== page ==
I’d say a ‘wash’ still makes them plenty dangerous. If they are still on the same level as last year, it is not a certainty that the Heat prevail again in the playoffs. I mean they are that good. I know, the Heat are good too, but a big center like Oden would be huge, if he can stay healthy. (I know, a big if, but who else is out there?)

    • palerider2x - Jul 29, 2013 at 12:04 PM

      I kind of agree, except that they can’t just keep him in the back pocket until they play one of these teams, or it the finals. Team chemistry is a very important piece of the overall picture. And I just don’t see how they can have that type of chemistry if they don’t play him on a regular basis. It seems it would be kind of hard to gel. But I guess we should wait and see if they get him or not. I do think it would make it a lot easier to beat the top tier teams with a big presence at center, esp. as you said, against the pacers. They are good, as are Chicago, and the Net’s are looking pretty good too. I’m not even getting into the other conference, since we really don’t have to worry about them right away. But rest assured, the other top teams are gunning for the Heat, they don’t like them, and they sure don’t like getting beat by them every year lately. It’s going to be WAR! Last season’s playoffs were the BEST I have ever witnessed. At least in my opinion. And it looks to get even better this coming year. GO HEAT!!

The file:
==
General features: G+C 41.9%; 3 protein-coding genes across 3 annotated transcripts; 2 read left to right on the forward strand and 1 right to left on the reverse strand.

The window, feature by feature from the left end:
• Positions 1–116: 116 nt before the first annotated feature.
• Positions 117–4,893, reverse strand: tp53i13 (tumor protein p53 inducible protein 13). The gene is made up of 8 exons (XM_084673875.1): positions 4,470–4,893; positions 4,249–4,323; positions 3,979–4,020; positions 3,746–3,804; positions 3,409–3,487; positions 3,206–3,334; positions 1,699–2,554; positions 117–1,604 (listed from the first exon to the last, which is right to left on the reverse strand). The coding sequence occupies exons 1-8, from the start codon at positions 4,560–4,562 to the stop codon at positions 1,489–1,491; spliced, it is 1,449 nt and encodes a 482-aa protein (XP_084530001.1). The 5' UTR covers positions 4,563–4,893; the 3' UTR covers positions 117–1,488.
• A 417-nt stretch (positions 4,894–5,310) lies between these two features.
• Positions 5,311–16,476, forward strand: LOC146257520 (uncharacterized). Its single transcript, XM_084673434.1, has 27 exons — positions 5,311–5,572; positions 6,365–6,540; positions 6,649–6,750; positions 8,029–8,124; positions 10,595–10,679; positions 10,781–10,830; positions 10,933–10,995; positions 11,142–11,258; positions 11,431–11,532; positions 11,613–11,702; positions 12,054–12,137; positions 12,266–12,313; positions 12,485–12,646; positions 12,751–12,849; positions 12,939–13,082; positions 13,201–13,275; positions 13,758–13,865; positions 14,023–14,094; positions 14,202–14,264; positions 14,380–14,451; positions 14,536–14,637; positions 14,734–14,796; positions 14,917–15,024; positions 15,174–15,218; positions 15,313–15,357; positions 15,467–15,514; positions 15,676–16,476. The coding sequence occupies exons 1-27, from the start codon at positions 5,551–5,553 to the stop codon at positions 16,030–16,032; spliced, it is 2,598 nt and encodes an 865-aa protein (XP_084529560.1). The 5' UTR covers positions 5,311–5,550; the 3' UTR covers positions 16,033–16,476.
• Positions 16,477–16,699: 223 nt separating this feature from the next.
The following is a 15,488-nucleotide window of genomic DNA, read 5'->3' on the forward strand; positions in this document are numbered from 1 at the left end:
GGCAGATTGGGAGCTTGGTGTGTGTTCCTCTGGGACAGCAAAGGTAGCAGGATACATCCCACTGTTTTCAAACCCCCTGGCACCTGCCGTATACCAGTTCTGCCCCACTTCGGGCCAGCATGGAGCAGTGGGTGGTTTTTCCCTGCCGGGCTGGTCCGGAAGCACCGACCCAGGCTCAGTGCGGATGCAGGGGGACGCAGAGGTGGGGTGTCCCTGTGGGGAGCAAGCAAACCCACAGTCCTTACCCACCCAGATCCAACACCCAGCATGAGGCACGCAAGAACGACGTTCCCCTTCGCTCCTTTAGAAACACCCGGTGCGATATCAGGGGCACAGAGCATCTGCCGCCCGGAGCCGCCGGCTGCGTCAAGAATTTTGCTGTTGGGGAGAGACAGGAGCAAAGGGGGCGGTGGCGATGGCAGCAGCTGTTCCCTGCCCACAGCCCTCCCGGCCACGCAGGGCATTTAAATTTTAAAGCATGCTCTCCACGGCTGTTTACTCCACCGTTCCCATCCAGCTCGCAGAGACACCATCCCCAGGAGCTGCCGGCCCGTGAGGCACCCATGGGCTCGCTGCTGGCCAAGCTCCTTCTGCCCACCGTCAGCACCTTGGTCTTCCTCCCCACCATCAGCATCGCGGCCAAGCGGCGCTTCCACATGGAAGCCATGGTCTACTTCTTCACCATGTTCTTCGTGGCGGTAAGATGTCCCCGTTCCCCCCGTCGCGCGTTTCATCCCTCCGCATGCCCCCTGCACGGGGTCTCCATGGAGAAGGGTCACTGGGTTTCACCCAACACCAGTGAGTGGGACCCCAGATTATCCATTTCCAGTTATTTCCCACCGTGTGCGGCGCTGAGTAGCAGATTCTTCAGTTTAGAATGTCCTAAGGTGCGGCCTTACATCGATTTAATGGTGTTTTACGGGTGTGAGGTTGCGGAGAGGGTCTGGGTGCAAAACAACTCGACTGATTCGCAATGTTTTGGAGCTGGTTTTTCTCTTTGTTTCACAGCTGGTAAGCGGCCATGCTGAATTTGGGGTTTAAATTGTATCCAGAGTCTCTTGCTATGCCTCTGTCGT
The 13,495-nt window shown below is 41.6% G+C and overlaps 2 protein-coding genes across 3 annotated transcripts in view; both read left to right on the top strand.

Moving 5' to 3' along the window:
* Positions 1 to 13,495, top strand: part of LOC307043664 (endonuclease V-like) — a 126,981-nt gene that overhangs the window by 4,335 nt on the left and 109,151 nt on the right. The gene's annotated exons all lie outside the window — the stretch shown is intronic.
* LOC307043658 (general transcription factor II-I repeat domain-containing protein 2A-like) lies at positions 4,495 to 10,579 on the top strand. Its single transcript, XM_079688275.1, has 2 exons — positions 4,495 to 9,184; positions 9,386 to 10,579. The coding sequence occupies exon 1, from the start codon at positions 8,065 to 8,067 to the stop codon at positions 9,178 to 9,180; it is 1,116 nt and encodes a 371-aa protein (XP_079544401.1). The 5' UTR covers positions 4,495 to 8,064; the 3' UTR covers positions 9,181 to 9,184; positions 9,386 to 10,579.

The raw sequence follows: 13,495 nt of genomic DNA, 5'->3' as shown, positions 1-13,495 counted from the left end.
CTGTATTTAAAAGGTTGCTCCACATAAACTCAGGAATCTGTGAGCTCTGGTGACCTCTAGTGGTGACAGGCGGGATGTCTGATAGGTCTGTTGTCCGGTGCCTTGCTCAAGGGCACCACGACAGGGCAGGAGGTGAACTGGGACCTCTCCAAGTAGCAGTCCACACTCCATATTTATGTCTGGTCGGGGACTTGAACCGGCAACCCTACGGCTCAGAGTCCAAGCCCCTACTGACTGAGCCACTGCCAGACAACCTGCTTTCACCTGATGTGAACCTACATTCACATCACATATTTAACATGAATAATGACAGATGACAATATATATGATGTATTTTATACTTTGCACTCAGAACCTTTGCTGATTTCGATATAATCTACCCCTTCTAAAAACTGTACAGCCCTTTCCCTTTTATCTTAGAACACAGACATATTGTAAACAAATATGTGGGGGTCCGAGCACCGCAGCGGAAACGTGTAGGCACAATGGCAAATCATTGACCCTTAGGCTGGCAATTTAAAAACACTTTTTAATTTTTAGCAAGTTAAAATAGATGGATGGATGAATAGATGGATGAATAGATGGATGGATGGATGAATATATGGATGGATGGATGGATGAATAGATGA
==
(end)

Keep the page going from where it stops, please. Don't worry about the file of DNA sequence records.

• borderline1988 - Jul 29, 2013 at 6:43 PM

        I love the way the Pacers play, and even with Rose back and the Nets offseason moves, I still think they are the number 2 seed on the East.

        That being said, I really wonder if Danny Granger will screw up their chemistry. Paul George needs even more touches as he develops in a legit star, and you need to keep those skilled bigs in the game. Except now they throw in Danny Granger, who’s always been a bit of a ball-movement stopper (and not a terribly efficient one either). He replaces Stephenson, a guy who brings great energy and defense, and didn’t need the ball to make impact plays.